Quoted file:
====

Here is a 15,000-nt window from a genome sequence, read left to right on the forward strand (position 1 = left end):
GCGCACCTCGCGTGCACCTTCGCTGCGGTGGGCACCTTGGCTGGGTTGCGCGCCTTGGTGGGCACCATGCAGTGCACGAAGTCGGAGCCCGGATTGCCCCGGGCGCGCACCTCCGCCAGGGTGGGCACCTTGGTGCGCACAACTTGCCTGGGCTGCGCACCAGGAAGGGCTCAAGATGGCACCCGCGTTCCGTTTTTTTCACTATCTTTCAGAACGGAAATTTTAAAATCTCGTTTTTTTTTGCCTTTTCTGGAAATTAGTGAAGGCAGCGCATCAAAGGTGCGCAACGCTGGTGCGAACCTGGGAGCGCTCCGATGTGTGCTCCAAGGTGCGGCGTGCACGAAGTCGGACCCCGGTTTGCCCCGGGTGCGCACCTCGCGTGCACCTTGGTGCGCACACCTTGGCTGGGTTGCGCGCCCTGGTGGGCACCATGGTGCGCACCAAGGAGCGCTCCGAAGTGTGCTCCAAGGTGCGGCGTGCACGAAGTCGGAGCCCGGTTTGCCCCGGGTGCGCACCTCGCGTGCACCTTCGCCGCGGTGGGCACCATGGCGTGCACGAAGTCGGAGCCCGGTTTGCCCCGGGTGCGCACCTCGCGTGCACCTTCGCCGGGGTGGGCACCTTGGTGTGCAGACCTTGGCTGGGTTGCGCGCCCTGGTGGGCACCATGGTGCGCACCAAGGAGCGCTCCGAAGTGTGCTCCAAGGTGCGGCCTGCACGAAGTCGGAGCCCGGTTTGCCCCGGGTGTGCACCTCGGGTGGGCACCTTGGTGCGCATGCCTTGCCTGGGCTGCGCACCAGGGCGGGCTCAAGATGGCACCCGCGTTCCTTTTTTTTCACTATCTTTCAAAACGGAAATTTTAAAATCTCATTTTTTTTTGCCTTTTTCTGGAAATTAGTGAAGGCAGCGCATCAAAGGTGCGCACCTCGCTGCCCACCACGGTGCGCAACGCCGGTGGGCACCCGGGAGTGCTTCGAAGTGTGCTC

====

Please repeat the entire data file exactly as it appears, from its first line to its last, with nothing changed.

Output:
Here is a 15,000-nt window from a genome sequence, read left to right on the forward strand (position 1 = left end):
GCGCACCTCGCGTGCACCTTCGCTGCGGTGGGCACCTTGGCTGGGTTGCGCGCCTTGGTGGGCACCATGCAGTGCACGAAGTCGGAGCCCGGATTGCCCCGGGCGCGCACCTCCGCCAGGGTGGGCACCTTGGTGCGCACAACTTGCCTGGGCTGCGCACCAGGAAGGGCTCAAGATGGCACCCGCGTTCCGTTTTTTTCACTATCTTTCAGAACGGAAATTTTAAAATCTCGTTTTTTTTTGCCTTTTCTGGAAATTAGTGAAGGCAGCGCATCAAAGGTGCGCAACGCTGGTGCGAACCTGGGAGCGCTCCGATGTGTGCTCCAAGGTGCGGCGTGCACGAAGTCGGACCCCGGTTTGCCCCGGGTGCGCACCTCGCGTGCACCTTGGTGCGCACACCTTGGCTGGGTTGCGCGCCCTGGTGGGCACCATGGTGCGCACCAAGGAGCGCTCCGAAGTGTGCTCCAAGGTGCGGCGTGCACGAAGTCGGAGCCCGGTTTGCCCCGGGTGCGCACCTCGCGTGCACCTTCGCCGCGGTGGGCACCATGGCGTGCACGAAGTCGGAGCCCGGTTTGCCCCGGGTGCGCACCTCGCGTGCACCTTCGCCGGGGTGGGCACCTTGGTGTGCAGACCTTGGCTGGGTTGCGCGCCCTGGTGGGCACCATGGTGCGCACCAAGGAGCGCTCCGAAGTGTGCTCCAAGGTGCGGCCTGCACGAAGTCGGAGCCCGGTTTGCCCCGGGTGTGCACCTCGGGTGGGCACCTTGGTGCGCATGCCTTGCCTGGGCTGCGCACCAGGGCGGGCTCAAGATGGCACCCGCGTTCCTTTTTTTTCACTATCTTTCAAAACGGAAATTTTAAAATCTCATTTTTTTTTGCCTTTTTCTGGAAATTAGTGAAGGCAGCGCATCAAAGGTGCGCACCTCGCTGCCCACCACGGTGCGCAACGCCGGTGGGCACCCGGGAGTGCTTCGAAGTGTGCTC